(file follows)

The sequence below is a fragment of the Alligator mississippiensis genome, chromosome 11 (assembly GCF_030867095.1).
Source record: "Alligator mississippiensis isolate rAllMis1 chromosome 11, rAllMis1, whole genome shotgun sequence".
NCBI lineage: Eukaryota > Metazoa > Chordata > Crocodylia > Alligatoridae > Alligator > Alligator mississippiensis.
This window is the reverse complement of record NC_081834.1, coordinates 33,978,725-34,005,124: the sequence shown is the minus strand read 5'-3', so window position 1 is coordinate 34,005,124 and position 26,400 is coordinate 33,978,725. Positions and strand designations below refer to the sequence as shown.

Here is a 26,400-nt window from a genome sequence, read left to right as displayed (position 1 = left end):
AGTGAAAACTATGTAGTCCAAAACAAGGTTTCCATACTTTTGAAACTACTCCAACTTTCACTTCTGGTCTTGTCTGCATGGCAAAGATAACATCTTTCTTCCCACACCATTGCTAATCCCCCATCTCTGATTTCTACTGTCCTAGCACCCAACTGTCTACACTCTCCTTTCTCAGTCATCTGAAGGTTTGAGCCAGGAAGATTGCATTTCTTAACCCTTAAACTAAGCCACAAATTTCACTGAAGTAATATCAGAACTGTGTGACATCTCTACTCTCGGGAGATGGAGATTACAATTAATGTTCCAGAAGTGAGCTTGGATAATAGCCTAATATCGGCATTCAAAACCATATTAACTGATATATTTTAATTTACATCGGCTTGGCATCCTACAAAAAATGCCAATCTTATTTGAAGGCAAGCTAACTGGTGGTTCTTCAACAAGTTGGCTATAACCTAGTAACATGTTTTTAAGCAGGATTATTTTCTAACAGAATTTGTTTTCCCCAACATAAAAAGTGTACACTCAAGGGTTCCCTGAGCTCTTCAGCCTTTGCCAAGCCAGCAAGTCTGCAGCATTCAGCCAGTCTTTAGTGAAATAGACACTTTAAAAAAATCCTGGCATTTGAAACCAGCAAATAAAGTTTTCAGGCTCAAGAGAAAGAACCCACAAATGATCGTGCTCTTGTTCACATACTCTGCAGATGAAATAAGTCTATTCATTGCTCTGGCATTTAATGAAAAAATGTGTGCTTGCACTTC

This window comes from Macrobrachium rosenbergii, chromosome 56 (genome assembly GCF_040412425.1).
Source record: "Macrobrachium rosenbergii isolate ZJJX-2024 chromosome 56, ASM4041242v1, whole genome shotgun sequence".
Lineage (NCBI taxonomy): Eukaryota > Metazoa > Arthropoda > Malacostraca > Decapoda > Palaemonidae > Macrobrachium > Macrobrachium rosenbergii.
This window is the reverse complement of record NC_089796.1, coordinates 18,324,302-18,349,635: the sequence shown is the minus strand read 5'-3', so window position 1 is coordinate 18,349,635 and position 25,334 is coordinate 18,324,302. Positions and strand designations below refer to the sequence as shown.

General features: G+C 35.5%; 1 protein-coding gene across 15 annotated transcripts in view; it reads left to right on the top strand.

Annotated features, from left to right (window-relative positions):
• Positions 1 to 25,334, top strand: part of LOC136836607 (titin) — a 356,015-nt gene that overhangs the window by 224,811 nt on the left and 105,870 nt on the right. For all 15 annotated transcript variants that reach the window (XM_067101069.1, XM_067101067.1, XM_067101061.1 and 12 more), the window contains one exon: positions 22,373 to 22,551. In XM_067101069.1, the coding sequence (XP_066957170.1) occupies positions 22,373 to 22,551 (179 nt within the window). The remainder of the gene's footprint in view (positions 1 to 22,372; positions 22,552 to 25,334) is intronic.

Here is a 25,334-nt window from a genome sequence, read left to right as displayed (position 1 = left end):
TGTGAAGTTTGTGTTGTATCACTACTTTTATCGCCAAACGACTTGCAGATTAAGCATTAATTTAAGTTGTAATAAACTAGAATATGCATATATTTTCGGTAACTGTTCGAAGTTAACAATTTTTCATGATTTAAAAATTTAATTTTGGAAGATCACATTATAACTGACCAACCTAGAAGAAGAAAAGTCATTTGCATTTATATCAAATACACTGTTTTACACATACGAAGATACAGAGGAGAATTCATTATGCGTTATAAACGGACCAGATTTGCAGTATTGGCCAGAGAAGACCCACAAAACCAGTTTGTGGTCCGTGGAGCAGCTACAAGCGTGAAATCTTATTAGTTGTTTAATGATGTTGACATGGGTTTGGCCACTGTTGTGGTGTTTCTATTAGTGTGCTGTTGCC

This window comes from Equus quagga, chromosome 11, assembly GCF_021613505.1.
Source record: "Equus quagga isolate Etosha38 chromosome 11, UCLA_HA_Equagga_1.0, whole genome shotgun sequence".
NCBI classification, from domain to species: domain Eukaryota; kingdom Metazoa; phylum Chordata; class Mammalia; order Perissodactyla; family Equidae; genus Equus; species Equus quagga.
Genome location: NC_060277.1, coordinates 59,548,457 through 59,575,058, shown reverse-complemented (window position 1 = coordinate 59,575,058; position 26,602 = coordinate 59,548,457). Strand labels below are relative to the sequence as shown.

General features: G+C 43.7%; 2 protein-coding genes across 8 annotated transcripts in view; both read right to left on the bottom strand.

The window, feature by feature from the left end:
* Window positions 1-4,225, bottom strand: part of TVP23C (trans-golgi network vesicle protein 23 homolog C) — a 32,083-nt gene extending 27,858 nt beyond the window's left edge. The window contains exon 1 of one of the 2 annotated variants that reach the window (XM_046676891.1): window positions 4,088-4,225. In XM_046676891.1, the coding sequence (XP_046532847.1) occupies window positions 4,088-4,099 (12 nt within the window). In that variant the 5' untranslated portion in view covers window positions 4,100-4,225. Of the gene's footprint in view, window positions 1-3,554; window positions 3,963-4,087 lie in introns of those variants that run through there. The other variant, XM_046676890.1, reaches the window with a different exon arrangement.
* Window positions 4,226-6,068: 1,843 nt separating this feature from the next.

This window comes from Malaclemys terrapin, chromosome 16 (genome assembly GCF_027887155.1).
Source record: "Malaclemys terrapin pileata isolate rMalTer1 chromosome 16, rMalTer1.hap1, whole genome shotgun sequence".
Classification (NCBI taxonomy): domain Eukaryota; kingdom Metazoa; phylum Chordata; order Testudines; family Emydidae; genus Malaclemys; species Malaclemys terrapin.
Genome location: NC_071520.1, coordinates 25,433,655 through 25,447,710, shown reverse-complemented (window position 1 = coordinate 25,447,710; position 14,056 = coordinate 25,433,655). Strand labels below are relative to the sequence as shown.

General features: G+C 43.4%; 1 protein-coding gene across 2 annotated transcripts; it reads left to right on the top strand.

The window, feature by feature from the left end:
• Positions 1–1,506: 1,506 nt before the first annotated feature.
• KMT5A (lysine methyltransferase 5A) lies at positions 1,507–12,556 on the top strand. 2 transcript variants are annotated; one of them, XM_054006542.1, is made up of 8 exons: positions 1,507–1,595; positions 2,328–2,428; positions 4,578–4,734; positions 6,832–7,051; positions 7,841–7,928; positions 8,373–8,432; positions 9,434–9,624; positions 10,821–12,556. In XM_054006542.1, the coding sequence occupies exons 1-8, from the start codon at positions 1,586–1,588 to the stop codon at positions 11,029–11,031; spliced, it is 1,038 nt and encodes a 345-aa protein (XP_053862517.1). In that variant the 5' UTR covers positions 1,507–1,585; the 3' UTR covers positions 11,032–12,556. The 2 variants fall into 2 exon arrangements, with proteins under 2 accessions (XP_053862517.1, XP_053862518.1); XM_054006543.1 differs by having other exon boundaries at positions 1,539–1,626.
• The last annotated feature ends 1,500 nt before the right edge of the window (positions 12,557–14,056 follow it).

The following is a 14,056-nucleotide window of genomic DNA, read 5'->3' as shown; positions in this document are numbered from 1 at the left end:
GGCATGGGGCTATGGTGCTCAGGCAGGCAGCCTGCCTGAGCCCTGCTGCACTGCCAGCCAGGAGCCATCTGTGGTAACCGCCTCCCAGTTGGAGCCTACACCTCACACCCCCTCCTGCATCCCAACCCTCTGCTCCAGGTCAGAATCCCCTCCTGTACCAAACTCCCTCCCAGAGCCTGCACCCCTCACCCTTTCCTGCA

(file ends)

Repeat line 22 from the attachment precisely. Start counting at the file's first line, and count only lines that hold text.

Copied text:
* Window positions 1-4,225, bottom strand: part of TVP23C (trans-golgi network vesicle protein 23 homolog C) — a 32,083-nt gene extending 27,858 nt beyond the window's left edge. The window contains exon 1 of one of the 2 annotated variants that reach the window (XM_046676891.1): window positions 4,088-4,225. In XM_046676891.1, the coding sequence (XP_046532847.1) occupies window positions 4,088-4,099 (12 nt within the window). In that variant the 5' untranslated portion in view covers window positions 4,100-4,225. Of the gene's footprint in view, window positions 1-3,554; window positions 3,963-4,087 lie in introns of those variants that run through there. The other variant, XM_046676890.1, reaches the window with a different exon arrangement.